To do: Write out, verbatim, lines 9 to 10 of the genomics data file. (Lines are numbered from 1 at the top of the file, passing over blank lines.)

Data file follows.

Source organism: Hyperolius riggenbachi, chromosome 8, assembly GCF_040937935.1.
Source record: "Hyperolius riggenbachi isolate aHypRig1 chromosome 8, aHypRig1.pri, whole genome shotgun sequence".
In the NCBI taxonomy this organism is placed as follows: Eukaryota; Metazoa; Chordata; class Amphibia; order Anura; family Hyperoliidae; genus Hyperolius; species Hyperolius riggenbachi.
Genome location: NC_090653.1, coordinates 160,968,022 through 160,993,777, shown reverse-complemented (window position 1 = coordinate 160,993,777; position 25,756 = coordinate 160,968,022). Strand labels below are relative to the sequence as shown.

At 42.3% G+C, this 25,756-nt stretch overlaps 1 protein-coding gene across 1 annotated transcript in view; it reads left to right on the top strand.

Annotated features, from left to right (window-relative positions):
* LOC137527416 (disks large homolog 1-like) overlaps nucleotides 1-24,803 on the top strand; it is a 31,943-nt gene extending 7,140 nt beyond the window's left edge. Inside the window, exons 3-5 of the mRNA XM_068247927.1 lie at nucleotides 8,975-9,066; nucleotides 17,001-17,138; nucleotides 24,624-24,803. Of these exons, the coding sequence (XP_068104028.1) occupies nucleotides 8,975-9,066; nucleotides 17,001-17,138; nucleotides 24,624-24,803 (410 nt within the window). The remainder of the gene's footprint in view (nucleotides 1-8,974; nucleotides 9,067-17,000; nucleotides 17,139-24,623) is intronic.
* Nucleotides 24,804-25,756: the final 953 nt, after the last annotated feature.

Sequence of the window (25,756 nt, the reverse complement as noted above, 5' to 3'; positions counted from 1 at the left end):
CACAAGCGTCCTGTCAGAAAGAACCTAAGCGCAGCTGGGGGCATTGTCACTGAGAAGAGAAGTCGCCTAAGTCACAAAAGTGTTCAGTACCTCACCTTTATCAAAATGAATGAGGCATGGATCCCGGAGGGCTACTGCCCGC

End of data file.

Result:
Sequence of the window (25,756 nt, the reverse complement as noted above, 5' to 3'; positions counted from 1 at the left end):
CACAAGCGTCCTGTCAGAAAGAACCTAAGCGCAGCTGGGGGCATTGTCACTGAGAAGAGAAGTCGCCTAAGTCACAAAAGTGTTCAGTACCTCACCTTTATCAAAATGAATGAGGCATGGATCCCGGAGGGCTACTGCCCGC